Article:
I closed that question, so perhaps I should weigh in here.
First, there's the term "DevOps". This, as I understand it from reading The Phoenix Project and paying attention to Gene Kim et al., is breaking down the artificial barriers between development and operations, and having them work closely together throughout the lifecycle of a project/product. Wherever possible this is to be commended and encouraged.
There's a second, much darker definition of "DevOps", which has very little to do with this. In this parallel universe, Ops is dispensed with altogether, and replaced with Dev. In other words, Dev does Ops. Unfortunately, since Dev and Ops require different skillsets without much overlap between them, a fact not widely recognized either by developers or management, this doesn't usually work out very well. It generally only seems to work when Dev outsources Ops, e.g. to AWS, Heroku, OpenShift, or some other public IT service, though this activity is closer to the first definition than the second.
So much for DevOps.
Here is the topic boundary for Server Fault:
While DevOps (done right) does blur the lines somewhat between Dev and Ops, there is still almost always a boundary where on one side is "operations" tasks, such as provisioning bare metal, backing up servers, configuration management, and so on, and on the other side is "development" tasks, such as configuring Jenkins to build a project automatically from a source code repository.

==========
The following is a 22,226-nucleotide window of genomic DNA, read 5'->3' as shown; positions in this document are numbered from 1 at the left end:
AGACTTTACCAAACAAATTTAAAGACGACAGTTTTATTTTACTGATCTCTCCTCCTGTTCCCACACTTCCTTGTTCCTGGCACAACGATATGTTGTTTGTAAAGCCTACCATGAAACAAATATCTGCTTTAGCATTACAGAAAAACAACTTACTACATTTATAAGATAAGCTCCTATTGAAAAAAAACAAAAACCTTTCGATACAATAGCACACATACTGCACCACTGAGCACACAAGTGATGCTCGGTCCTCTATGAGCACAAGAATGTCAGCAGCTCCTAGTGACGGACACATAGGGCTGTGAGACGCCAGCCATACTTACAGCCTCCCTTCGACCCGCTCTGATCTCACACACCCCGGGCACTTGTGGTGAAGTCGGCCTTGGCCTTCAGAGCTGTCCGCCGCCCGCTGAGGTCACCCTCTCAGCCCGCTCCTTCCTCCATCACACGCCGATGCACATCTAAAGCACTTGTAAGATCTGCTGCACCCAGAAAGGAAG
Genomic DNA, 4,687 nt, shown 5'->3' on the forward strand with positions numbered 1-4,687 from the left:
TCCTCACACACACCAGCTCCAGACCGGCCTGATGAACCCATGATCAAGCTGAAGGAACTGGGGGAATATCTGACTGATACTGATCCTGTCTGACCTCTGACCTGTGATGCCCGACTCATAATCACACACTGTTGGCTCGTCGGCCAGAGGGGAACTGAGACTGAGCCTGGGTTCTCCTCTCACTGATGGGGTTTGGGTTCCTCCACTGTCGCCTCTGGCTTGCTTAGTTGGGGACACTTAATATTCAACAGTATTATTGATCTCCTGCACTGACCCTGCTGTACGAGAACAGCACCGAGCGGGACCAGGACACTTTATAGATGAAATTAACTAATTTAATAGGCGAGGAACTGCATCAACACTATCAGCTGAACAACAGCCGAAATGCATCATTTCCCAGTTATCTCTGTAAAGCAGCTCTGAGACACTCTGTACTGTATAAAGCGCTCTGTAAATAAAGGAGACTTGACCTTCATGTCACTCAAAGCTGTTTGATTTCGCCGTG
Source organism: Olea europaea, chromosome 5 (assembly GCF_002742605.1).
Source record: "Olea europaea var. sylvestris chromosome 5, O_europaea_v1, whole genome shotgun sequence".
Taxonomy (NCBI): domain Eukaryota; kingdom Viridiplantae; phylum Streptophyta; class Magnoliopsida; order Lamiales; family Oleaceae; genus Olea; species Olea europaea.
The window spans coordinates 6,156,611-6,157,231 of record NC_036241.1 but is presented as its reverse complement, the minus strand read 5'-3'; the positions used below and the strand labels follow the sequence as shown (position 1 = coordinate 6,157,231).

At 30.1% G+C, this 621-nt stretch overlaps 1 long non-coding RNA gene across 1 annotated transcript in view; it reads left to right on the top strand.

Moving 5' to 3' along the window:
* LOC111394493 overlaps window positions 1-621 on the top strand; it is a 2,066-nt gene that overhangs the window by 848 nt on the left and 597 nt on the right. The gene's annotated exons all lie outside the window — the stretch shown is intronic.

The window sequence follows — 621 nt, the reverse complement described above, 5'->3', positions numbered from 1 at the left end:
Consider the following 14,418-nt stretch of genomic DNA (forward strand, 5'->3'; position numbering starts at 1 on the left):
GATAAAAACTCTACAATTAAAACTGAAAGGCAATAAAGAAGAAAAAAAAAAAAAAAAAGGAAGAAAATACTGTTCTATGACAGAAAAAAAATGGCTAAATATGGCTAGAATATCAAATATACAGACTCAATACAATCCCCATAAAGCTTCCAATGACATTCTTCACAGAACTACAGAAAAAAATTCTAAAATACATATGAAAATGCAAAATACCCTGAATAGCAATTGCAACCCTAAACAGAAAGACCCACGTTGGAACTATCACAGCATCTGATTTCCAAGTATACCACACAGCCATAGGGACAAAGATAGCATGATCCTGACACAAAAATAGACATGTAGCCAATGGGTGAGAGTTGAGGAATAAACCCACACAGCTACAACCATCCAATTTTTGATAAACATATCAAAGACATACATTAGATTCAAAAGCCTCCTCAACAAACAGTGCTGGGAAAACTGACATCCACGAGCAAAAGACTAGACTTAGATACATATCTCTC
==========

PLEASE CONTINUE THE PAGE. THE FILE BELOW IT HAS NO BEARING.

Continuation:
In the middle are tasks which aren't obviously on one side or the other, such as installing Jenkins and configuring the web server in front of it (which may be optional), setting up git, and so on. In some houses Dev does these tasks, while in others Ops does them. In these cases I try to give the benefit of the doubt.
With regard to this specific question, it asked for best practices for setting up a development environment for running Docker containers. That it was posted on Server Fault at all is surprising; it's obviously off topic there, much as a question about best practices for setting up Visual Studio would be.
Should SO accept questions about development tools and environments? If it is not already doing so, as specified in its own topic list, then it should be.
The specific question closed here is almost certainly too broad or opinion-based for SO, but might be suitable for Programmers (possibly after some editing). But in general, questions about setting up development workstations and environments should not be sent to Server Fault unless they are very obviously Ops tasks.
(And note that it's still OK for sites to have some topic overlap.)